7. One comment that really struck me as odd in this episode was that you guys pretty much unanimously agreed that Mark Waid and Kurt Busiek are much more continuity obsessed than Geoff Johns is. Do you guys still believe this because to me Busiek and to an even great extent Waid make good use of past continuity without being obsessive about it, Johns however is something else.

    Two Geoff Johns comics coming out right now are essentially continuity porn. Superman: Secret Origins’ first issue was very well written but it really did seem to me that it served as nothing more than the beginning of what may well amount to nothing more than a series of retcons – and not even particularly big ones. This doesn’t look like a huge reboot in the way Bryne’s origin story was as much as a straight retelling of Clark’s younger years with some added elements that they have reintroduced recently into the modern day DCU. Flash: Rebirth though is even more irritating because, to my eyes, Johns has forgone an actual story instead opting for a boring continuity fest. And, frankly, the less said about tosh like Legion of Three Worlds and Infinite Crisis the better.

    Geoff Johns is clearly a very talented creator but I do think that his slavish, almost obsessive attention to continuity hurts his writing a lot. I would never the say the same about Waid, Busiek or, oh yes, Grant Morrison.    

  8. @conor – Good one.

  9. I desperately miss the Asterik (*).  What happened??  Where did it go??  The one good thing in the 90’s.  It told us what S.H.E.I.L.D stood for and why Wolverine had bone claws *Wolverine #75.   It was my continuity road map.  Oh yeah, comic book companies and Bendis decided to start gorging us.  Nowadays, the * wouldn’t point us to one title, it would point us to 14 titles all coming out that month.  WTF??  There are far too many titles in a an economic environment where only the best should be surviving and it would be nice to follow Batman only in Batman and Detective and Spider-Man in Amazing.  I am not saying that limtied indie books should be beaten with a shovel, but especially with Marvel, does anyone read Ms. Marvel??  Remember DarkHawk??  Slingers??  NightThrasher??  Jettison the chaff!!  Oh, and the worst offender to continuity is Grant Morrison.  I don’t live in the movie Memento.  There is nothing wrong with telling a linear story.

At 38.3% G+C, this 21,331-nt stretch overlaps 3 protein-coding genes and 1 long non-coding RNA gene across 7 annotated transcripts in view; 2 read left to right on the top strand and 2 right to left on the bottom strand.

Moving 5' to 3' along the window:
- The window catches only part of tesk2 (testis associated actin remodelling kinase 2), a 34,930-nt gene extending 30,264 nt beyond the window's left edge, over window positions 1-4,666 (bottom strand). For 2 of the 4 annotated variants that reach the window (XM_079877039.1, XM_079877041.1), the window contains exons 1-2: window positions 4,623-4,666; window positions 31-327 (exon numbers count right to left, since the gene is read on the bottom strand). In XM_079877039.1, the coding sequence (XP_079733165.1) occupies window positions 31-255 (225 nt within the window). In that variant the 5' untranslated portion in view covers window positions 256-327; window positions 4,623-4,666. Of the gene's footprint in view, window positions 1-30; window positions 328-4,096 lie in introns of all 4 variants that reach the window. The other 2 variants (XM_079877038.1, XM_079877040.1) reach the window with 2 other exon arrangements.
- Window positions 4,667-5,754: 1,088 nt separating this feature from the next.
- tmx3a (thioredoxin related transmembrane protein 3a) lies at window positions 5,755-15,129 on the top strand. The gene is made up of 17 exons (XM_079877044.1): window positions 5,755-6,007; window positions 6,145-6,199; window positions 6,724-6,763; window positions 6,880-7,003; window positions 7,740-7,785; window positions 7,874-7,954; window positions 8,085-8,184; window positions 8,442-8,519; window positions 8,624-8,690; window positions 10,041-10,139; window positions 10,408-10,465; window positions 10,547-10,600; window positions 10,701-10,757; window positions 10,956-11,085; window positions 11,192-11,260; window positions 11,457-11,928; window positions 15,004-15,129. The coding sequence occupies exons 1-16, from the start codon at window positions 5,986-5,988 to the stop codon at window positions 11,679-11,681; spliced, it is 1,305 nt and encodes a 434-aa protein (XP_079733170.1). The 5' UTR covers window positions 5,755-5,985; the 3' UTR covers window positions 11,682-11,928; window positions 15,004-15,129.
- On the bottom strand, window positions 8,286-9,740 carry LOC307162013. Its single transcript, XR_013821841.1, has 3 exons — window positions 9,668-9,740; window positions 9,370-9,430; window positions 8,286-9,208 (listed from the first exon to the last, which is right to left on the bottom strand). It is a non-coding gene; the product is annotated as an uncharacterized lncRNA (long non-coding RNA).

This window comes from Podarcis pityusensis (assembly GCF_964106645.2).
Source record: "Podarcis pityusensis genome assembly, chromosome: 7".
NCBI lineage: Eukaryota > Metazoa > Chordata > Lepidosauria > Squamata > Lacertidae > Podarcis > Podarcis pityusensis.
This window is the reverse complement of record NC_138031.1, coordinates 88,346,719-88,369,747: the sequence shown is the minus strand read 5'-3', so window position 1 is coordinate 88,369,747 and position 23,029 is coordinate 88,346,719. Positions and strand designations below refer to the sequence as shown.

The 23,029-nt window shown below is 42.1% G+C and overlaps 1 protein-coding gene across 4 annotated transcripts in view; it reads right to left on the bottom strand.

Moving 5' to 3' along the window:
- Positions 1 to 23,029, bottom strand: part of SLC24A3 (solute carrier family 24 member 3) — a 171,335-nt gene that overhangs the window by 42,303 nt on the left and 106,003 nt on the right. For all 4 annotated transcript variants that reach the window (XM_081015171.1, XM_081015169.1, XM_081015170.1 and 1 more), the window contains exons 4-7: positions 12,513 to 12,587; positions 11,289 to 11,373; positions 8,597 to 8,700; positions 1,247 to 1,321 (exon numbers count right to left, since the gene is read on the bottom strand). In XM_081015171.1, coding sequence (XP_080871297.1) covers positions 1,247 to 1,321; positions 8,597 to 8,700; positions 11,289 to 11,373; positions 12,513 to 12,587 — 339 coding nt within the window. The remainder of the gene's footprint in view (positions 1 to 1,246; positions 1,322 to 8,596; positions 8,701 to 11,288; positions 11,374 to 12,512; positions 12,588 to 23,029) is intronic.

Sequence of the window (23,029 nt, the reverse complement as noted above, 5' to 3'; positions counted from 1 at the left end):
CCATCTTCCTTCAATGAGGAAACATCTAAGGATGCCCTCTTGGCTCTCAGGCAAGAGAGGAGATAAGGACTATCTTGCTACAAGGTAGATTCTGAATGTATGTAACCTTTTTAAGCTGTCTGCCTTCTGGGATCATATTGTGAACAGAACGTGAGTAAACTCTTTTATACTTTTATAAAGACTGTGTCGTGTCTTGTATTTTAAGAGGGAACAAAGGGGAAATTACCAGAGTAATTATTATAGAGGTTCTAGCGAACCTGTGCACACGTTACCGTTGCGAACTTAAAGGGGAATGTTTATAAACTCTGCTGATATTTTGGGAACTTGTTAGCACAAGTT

10. On Word Balloon, Chuck Austen put it best when he commented about "stories that were about other stories." I think these sort of stories are harmful to the medium if they’re allowed to become the norm, as opposed to the exception, as it tends to prevent newer readers. As much as I personally love them when they’re done well, I’ve seen it happen more often than not. Not everything will line up properly even if there’s only one creator involved. (There are numerous "continuity errors" in the Sherlock Holmes series, for example.) As fans we have to accept that. So long as the continuity is consistent within the actual stories, like if there’s a 5-issue mini-series, I don’t have a problem with it.

    What is important is that characters themselves are consistent. That their core beliefs and identities are upheld and respected. So long as Superman is still Superman who needs to know what his favorite movie is? ("To Kill a Mockingbird," by the way.)

    Those are my two cents, feel free to ask for a refund.


  11. Personally, I dont like when continuity impedes on a story. In general, it’s fine, but it really iritated me when, a few weeks ago, I was catching up on Green Lantern, and right in the middle of the second trade, it says "Infinte Crisis has happened, all the settings and characters are no longer the same". Now, I still kept reading, and still enjoyed the book, but it really detered me from liking it as much knowing that I was missing out on some sort of vital story or information.

  12. Rucka is handling it just right in detective.

  13. Lol. I have all of these on my zune so it’s pretty creepy when I say what Conor’s about to say in unison. I feel like a walking transcript. Worst part is I’ve watched these shows out of continuity based on interest so the earlier ones are a blast from the past.